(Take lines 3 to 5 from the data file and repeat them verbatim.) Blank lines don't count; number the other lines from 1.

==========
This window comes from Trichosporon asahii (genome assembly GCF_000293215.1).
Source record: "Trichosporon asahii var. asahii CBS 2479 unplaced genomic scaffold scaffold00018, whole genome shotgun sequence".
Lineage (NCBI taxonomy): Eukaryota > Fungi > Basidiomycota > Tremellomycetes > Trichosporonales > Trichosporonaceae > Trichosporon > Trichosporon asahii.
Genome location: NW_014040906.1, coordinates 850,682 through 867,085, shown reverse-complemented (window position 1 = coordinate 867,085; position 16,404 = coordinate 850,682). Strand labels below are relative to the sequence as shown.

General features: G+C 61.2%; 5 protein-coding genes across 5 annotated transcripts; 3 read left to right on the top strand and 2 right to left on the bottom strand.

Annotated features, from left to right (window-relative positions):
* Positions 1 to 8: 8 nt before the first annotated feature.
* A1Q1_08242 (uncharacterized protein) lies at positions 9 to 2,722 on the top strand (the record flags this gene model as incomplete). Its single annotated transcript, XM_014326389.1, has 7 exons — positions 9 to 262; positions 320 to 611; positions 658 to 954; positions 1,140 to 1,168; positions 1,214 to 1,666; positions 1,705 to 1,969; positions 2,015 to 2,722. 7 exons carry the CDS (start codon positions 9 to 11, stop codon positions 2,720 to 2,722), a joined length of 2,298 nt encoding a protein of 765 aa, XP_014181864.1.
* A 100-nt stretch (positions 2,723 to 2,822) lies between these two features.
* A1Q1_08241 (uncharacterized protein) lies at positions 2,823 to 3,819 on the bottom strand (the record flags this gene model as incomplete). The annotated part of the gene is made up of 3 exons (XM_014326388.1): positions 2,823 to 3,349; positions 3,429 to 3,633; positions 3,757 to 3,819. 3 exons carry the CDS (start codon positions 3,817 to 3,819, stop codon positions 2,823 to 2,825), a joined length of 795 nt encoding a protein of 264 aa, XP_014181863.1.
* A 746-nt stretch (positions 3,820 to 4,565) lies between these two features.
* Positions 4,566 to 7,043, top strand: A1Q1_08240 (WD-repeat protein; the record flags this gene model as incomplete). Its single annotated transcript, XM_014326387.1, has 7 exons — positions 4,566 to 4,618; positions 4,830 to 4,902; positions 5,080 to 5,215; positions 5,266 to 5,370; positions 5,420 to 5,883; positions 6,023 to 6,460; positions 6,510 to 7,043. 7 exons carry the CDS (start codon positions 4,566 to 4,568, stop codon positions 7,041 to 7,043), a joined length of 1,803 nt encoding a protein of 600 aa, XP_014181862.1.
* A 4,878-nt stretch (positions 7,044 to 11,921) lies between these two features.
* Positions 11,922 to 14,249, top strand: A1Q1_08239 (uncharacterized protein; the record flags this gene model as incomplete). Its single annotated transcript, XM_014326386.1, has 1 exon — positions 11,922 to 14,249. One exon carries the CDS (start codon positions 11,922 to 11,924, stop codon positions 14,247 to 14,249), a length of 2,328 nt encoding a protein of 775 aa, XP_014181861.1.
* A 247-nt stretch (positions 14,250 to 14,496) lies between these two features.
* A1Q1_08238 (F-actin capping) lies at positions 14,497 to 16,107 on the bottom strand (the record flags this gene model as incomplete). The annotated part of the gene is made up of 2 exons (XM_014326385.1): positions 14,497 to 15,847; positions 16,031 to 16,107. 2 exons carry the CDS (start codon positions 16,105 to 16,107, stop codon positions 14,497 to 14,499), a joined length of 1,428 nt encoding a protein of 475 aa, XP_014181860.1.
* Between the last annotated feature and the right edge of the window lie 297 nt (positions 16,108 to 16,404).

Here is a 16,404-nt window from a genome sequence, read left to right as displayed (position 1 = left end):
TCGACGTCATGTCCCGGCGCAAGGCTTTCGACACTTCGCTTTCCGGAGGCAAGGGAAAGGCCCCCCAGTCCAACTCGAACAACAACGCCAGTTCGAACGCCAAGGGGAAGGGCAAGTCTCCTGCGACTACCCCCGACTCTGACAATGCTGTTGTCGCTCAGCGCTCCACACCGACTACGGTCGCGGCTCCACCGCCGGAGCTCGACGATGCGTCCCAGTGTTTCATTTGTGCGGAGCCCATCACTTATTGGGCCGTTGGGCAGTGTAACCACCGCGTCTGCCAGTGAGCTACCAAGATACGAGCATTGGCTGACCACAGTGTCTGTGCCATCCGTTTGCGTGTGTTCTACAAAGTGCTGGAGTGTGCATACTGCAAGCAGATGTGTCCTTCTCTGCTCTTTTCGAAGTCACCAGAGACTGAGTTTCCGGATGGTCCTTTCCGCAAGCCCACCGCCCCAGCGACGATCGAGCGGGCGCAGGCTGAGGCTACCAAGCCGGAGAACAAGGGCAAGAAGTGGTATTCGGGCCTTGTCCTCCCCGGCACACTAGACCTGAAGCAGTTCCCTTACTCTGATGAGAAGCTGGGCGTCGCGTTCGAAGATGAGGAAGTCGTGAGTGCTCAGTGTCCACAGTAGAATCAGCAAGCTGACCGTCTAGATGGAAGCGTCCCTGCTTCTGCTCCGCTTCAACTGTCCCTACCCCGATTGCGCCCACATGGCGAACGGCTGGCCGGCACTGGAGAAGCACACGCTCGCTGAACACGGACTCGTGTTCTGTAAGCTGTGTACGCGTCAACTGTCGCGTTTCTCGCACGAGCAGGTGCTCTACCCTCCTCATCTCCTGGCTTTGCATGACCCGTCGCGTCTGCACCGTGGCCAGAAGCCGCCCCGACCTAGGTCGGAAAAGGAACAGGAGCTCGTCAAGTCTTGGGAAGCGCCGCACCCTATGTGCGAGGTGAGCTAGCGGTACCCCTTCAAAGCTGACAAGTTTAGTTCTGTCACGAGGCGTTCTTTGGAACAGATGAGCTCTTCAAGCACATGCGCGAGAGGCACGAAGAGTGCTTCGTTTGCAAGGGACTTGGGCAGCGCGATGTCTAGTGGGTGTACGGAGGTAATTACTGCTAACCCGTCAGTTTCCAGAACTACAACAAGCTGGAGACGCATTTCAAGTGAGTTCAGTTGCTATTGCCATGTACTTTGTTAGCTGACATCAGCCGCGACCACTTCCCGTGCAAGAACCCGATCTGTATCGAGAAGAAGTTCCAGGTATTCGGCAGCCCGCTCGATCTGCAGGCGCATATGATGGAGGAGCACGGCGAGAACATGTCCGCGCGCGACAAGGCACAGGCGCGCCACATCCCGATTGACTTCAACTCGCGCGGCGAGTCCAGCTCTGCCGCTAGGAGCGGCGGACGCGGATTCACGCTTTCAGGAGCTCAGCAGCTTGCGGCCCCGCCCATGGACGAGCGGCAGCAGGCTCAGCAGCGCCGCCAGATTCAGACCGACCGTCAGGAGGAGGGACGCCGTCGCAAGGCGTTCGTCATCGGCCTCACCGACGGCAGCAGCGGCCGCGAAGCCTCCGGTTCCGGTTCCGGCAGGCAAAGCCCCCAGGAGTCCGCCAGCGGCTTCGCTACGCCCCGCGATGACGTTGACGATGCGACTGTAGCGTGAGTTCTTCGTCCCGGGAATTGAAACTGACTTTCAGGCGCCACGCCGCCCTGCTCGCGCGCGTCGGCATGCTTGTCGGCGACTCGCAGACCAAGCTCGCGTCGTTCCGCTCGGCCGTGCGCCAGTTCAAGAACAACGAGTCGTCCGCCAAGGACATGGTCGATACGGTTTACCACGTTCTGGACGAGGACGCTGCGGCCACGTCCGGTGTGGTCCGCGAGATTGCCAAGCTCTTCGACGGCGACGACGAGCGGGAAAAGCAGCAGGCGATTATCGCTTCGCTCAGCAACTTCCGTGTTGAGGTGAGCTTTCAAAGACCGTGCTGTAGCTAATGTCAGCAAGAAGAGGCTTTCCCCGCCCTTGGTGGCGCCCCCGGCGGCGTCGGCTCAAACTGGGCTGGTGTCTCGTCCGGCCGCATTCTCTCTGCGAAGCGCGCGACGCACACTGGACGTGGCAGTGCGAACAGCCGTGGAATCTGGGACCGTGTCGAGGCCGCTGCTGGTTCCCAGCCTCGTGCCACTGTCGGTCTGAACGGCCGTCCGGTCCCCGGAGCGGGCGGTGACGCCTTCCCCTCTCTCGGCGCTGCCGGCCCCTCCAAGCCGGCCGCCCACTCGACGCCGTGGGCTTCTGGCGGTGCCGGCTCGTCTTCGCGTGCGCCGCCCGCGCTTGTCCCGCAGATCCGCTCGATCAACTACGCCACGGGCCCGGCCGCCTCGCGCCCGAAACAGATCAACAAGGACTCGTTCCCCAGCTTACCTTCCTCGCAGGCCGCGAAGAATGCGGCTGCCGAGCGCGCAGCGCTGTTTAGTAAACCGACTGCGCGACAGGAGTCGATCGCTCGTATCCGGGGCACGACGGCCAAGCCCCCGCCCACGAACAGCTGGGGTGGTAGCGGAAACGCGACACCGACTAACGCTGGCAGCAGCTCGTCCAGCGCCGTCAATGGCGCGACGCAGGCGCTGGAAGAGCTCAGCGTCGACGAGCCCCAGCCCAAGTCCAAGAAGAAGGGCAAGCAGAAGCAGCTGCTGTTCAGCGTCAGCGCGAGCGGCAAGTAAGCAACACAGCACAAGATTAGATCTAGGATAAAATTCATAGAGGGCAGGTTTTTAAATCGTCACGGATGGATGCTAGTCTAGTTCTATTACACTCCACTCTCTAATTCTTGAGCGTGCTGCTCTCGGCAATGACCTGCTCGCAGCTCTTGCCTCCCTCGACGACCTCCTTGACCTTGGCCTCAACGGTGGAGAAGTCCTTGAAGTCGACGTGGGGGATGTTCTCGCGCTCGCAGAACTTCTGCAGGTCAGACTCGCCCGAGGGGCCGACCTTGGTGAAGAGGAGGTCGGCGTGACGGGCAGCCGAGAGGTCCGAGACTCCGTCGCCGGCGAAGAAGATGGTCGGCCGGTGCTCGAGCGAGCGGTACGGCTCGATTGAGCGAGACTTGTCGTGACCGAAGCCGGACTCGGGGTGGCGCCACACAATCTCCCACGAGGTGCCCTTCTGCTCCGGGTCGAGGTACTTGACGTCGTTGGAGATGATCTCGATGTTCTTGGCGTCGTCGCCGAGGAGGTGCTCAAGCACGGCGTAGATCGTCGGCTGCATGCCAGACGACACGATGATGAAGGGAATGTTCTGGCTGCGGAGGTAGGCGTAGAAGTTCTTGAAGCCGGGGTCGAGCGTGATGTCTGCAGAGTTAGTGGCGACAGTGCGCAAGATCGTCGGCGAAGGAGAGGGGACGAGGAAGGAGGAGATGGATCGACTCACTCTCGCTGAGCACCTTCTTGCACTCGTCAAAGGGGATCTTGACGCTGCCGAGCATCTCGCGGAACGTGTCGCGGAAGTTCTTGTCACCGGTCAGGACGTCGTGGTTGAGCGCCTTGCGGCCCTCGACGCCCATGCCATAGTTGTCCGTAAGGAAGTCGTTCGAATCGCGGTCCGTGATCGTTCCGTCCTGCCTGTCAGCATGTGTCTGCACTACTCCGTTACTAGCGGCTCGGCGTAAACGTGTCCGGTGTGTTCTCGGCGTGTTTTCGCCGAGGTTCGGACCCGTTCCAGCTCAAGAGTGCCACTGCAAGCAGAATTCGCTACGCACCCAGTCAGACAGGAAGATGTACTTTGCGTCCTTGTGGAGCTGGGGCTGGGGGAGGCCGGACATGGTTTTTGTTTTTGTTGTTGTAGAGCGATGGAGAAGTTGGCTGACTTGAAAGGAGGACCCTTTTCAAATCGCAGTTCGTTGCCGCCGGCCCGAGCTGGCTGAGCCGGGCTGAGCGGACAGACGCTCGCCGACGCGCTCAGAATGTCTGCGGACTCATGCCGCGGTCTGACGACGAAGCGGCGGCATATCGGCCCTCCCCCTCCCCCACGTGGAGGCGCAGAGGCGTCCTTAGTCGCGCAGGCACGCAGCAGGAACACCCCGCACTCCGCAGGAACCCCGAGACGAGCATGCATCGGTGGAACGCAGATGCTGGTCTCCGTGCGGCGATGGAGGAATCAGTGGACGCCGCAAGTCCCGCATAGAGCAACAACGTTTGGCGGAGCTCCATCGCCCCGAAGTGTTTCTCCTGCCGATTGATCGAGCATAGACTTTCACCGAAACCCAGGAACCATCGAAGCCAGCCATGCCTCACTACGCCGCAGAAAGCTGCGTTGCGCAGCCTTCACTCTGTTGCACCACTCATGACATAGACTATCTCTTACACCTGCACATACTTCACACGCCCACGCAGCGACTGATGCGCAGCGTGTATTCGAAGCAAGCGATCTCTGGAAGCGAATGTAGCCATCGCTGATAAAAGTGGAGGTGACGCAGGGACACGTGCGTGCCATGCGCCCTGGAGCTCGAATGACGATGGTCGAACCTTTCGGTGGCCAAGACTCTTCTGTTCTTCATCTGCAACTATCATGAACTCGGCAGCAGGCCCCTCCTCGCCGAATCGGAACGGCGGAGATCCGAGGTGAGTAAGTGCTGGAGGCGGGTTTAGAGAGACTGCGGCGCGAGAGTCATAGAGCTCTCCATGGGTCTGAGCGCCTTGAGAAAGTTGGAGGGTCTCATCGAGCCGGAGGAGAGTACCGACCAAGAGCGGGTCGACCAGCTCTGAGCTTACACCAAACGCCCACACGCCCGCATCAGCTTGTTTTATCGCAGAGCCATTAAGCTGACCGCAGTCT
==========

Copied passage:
Lineage (NCBI taxonomy): Eukaryota > Fungi > Basidiomycota > Tremellomycetes > Trichosporonales > Trichosporonaceae > Trichosporon > Trichosporon asahii.
Genome location: NW_014040906.1, coordinates 850,682 through 867,085, shown reverse-complemented (window position 1 = coordinate 867,085; position 16,404 = coordinate 850,682). Strand labels below are relative to the sequence as shown.

General features: G+C 61.2%; 5 protein-coding genes across 5 annotated transcripts; 3 read left to right on the top strand and 2 right to left on the bottom strand.